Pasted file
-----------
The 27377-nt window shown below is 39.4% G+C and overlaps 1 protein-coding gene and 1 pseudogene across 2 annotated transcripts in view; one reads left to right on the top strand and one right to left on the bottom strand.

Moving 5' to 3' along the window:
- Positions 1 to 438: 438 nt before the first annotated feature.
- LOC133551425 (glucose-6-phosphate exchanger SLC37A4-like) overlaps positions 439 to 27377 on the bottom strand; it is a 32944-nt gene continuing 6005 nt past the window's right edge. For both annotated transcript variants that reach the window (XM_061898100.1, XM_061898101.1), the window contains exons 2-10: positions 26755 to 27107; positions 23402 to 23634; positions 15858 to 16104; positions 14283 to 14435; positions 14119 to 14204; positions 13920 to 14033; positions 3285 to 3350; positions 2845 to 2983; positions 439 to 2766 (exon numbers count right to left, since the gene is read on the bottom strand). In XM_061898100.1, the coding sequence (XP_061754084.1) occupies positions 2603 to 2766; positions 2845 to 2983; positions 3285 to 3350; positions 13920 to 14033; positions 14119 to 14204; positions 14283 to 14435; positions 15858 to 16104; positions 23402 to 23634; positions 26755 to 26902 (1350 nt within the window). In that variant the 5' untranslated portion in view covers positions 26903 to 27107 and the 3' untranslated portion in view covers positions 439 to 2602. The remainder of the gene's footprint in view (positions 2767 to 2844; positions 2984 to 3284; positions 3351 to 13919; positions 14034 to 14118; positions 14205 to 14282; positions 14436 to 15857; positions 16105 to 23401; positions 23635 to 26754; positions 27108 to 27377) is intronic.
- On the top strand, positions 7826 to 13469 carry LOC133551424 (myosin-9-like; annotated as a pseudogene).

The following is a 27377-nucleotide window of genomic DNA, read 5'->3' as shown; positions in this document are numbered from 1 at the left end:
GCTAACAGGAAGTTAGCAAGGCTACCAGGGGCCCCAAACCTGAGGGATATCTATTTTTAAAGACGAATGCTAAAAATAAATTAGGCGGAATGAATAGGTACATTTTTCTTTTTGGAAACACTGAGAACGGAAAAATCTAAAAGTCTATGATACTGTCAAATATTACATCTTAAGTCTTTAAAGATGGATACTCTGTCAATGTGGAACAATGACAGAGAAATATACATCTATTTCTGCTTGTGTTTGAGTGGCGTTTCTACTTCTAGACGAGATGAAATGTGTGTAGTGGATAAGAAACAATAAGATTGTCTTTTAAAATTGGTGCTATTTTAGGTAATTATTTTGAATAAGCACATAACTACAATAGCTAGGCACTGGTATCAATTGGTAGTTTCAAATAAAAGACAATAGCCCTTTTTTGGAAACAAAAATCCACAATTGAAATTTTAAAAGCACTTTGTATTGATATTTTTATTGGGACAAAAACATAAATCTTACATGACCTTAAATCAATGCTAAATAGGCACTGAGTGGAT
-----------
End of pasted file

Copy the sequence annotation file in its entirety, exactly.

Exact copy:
The 27377-nt window shown below is 39.4% G+C and overlaps 1 protein-coding gene and 1 pseudogene across 2 annotated transcripts in view; one reads left to right on the top strand and one right to left on the bottom strand.

Moving 5' to 3' along the window:
- Positions 1 to 438: 438 nt before the first annotated feature.
- LOC133551425 (glucose-6-phosphate exchanger SLC37A4-like) overlaps positions 439 to 27377 on the bottom strand; it is a 32944-nt gene continuing 6005 nt past the window's right edge. For both annotated transcript variants that reach the window (XM_061898100.1, XM_061898101.1), the window contains exons 2-10: positions 26755 to 27107; positions 23402 to 23634; positions 15858 to 16104; positions 14283 to 14435; positions 14119 to 14204; positions 13920 to 14033; positions 3285 to 3350; positions 2845 to 2983; positions 439 to 2766 (exon numbers count right to left, since the gene is read on the bottom strand). In XM_061898100.1, the coding sequence (XP_061754084.1) occupies positions 2603 to 2766; positions 2845 to 2983; positions 3285 to 3350; positions 13920 to 14033; positions 14119 to 14204; positions 14283 to 14435; positions 15858 to 16104; positions 23402 to 23634; positions 26755 to 26902 (1350 nt within the window). In that variant the 5' untranslated portion in view covers positions 26903 to 27107 and the 3' untranslated portion in view covers positions 439 to 2602. The remainder of the gene's footprint in view (positions 2767 to 2844; positions 2984 to 3284; positions 3351 to 13919; positions 14034 to 14118; positions 14205 to 14282; positions 14436 to 15857; positions 16105 to 23401; positions 23635 to 26754; positions 27108 to 27377) is intronic.
- On the top strand, positions 7826 to 13469 carry LOC133551424 (myosin-9-like; annotated as a pseudogene).

The following is a 27377-nucleotide window of genomic DNA, read 5'->3' as shown; positions in this document are numbered from 1 at the left end:
GCTAACAGGAAGTTAGCAAGGCTACCAGGGGCCCCAAACCTGAGGGATATCTATTTTTAAAGACGAATGCTAAAAATAAATTAGGCGGAATGAATAGGTACATTTTTCTTTTTGGAAACACTGAGAACGGAAAAATCTAAAAGTCTATGATACTGTCAAATATTACATCTTAAGTCTTTAAAGATGGATACTCTGTCAATGTGGAACAATGACAGAGAAATATACATCTATTTCTGCTTGTGTTTGAGTGGCGTTTCTACTTCTAGACGAGATGAAATGTGTGTAGTGGATAAGAAACAATAAGATTGTCTTTTAAAATTGGTGCTATTTTAGGTAATTATTTTGAATAAGCACATAACTACAATAGCTAGGCACTGGTATCAATTGGTAGTTTCAAATAAAAGACAATAGCCCTTTTTTGGAAACAAAAATCCACAATTGAAATTTTAAAAGCACTTTGTATTGATATTTTTATTGGGACAAAAACATAAATCTTACATGACCTTAAATCAATGCTAAATAGGCACTGAGTGGAT